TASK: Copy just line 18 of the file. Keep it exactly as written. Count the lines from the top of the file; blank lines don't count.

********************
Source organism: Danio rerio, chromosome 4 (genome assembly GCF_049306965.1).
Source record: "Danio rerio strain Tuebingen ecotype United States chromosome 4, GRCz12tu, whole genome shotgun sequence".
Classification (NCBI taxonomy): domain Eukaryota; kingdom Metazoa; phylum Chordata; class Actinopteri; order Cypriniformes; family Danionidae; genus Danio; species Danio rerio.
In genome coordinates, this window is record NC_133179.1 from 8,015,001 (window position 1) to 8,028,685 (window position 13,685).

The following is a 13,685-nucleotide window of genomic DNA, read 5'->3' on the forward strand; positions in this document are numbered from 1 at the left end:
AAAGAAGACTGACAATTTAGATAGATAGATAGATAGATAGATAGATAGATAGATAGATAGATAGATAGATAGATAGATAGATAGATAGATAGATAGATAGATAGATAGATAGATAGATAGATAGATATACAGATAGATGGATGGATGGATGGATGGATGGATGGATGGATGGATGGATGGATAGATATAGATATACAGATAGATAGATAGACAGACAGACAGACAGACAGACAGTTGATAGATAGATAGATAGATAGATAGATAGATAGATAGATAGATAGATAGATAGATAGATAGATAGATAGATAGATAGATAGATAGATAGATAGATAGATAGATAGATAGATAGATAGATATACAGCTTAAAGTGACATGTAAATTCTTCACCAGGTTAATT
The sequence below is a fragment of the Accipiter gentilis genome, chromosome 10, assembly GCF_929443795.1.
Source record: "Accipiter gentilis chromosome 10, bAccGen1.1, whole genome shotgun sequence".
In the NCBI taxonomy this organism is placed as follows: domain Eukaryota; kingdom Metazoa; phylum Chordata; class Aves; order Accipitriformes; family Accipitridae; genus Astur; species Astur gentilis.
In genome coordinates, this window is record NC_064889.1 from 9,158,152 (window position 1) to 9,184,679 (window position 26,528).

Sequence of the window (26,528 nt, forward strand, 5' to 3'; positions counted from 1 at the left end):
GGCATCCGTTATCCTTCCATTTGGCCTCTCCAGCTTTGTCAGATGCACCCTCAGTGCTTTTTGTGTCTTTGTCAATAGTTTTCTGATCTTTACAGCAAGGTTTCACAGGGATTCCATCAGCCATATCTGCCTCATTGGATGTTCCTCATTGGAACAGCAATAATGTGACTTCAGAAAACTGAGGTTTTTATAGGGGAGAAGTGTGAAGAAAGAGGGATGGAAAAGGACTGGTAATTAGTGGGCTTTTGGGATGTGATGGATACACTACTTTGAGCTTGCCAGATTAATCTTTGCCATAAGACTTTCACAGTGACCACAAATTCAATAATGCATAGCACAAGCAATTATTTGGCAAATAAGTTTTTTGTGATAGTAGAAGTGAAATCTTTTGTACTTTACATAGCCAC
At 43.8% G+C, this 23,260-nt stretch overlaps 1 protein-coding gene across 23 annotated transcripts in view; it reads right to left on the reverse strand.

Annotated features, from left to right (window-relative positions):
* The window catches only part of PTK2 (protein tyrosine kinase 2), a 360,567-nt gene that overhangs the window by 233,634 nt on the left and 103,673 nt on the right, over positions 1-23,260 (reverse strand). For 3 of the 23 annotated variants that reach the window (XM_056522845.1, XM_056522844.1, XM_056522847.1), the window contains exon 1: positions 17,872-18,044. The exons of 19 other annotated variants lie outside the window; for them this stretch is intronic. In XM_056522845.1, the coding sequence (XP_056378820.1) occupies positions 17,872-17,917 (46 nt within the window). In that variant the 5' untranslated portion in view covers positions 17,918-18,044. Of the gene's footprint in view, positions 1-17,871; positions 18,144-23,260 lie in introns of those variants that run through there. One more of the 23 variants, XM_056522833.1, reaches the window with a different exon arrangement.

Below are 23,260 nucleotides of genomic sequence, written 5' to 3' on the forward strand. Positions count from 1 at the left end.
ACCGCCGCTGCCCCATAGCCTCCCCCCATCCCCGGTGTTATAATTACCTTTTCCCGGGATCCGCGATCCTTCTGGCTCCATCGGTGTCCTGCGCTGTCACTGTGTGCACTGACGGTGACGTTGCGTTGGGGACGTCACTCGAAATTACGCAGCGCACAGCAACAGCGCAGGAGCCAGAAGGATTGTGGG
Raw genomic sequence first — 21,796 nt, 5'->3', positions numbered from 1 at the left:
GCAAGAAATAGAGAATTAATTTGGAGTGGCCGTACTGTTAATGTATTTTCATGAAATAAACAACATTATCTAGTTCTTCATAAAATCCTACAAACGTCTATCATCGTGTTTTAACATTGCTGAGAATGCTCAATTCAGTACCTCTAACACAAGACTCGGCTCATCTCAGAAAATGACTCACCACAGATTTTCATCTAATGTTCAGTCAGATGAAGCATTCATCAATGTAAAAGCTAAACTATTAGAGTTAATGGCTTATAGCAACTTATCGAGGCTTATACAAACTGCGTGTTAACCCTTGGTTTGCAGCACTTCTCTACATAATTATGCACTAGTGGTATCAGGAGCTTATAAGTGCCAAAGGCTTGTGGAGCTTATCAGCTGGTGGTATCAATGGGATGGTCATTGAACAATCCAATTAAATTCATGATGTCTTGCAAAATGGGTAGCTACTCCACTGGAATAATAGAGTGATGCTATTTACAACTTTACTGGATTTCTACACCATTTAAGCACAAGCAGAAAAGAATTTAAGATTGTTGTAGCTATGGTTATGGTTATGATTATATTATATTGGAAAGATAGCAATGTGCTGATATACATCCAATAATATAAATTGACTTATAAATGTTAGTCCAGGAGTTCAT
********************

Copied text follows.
Raw genomic sequence first — 21,796 nt, 5'->3', positions numbered from 1 at the left: